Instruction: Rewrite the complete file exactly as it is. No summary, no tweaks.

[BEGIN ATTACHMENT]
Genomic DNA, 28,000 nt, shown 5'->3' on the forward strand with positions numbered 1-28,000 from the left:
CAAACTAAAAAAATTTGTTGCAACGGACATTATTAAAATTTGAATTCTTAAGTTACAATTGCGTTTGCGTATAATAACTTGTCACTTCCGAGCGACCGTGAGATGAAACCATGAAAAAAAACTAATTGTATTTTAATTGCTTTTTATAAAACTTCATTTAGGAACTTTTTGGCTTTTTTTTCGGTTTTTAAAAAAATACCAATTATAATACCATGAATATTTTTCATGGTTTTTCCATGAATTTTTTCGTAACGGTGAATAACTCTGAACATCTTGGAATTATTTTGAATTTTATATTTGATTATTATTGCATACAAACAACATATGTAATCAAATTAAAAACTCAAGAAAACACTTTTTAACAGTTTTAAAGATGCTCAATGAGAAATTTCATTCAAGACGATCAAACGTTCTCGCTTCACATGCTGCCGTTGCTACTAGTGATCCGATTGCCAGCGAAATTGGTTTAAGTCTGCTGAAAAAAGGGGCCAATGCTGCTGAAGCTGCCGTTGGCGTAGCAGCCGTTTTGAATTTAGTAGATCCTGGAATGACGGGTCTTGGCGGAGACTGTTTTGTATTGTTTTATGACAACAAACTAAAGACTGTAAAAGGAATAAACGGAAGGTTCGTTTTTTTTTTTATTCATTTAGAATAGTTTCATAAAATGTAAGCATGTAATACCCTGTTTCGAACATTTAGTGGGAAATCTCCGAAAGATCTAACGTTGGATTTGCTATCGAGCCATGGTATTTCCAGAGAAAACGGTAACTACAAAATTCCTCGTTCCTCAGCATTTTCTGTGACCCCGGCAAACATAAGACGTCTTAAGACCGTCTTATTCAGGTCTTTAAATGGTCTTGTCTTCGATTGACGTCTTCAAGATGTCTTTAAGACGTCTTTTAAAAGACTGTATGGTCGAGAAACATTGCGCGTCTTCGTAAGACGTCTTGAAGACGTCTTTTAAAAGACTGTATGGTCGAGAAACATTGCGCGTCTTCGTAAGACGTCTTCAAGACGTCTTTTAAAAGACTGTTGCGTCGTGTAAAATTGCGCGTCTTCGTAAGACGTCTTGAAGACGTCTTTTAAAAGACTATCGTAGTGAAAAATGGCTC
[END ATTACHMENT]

Genomic DNA, 28,000 nt, shown 5'->3' on the forward strand with positions numbered 1-28,000 from the left:
CAAACTAAAAAAATTTGTTGCAACGGACATTATTAAAATTTGAATTCTTAAGTTACAATTGCGTTTGCGTATAATAACTTGTCACTTCCGAGCGACCGTGAGATGAAACCATGAAAAAAAACTAATTGTATTTTAATTGCTTTTTATAAAACTTCATTTAGGAACTTTTTGGCTTTTTTTTCGGTTTTTAAAAAAATACCAATTATAATACCATGAATATTTTTCATGGTTTTTCCATGAATTTTTTCGTAACGGTGAATAACTCTGAACATCTTGGAATTATTTTGAATTTTATATTTGATTATTATTGCATACAAACAACATATGTAATCAAATTAAAAACTCAAGAAAACACTTTTTAACAGTTTTAAAGATGCTCAATGAGAAATTTCATTCAAGACGATCAAACGTTCTCGCTTCACATGCTGCCGTTGCTACTAGTGATCCGATTGCCAGCGAAATTGGTTTAAGTCTGCTGAAAAAAGGGGCCAATGCTGCTGAAGCTGCCGTTGGCGTAGCAGCCGTTTTGAATTTAGTAGATCCTGGAATGACGGGTCTTGGCGGAGACTGTTTTGTATTGTTTTATGACAACAAACTAAAGACTGTAAAAGGAATAAACGGAAGGTTCGTTTTTTTTTTTATTCATTTAGAATAGTTTCATAAAATGTAAGCATGTAATACCCTGTTTCGAACATTTAGTGGGAAATCTCCGAAAGATCTAACGTTGGATTTGCTATCGAGCCATGGTATTTCCAGAGAAAACGGTAACTACAAAATTCCTCGTTCCTCAGCATTTTCTGTGACCCCGGCAAACATAAGACGTCTTAAGACCGTCTTATTCAGGTCTTTAAATGGTCTTGTCTTCGATTGACGTCTTCAAGATGTCTTTAAGACGTCTTTTAAAAGACTGTATGGTCGAGAAACATTGCGCGTCTTCGTAAGACGTCTTGAAGACGTCTTTTAAAAGACTGTATGGTCGAGAAACATTGCGCGTCTTCGTAAGACGTCTTCAAGACGTCTTTTAAAAGACTGTTGCGTCGTGTAAAATTGCGCGTCTTCGTAAGACGTCTTGAAGACGTCTTTTAAAAGACTATCGTAGTGAAAAATGGCTC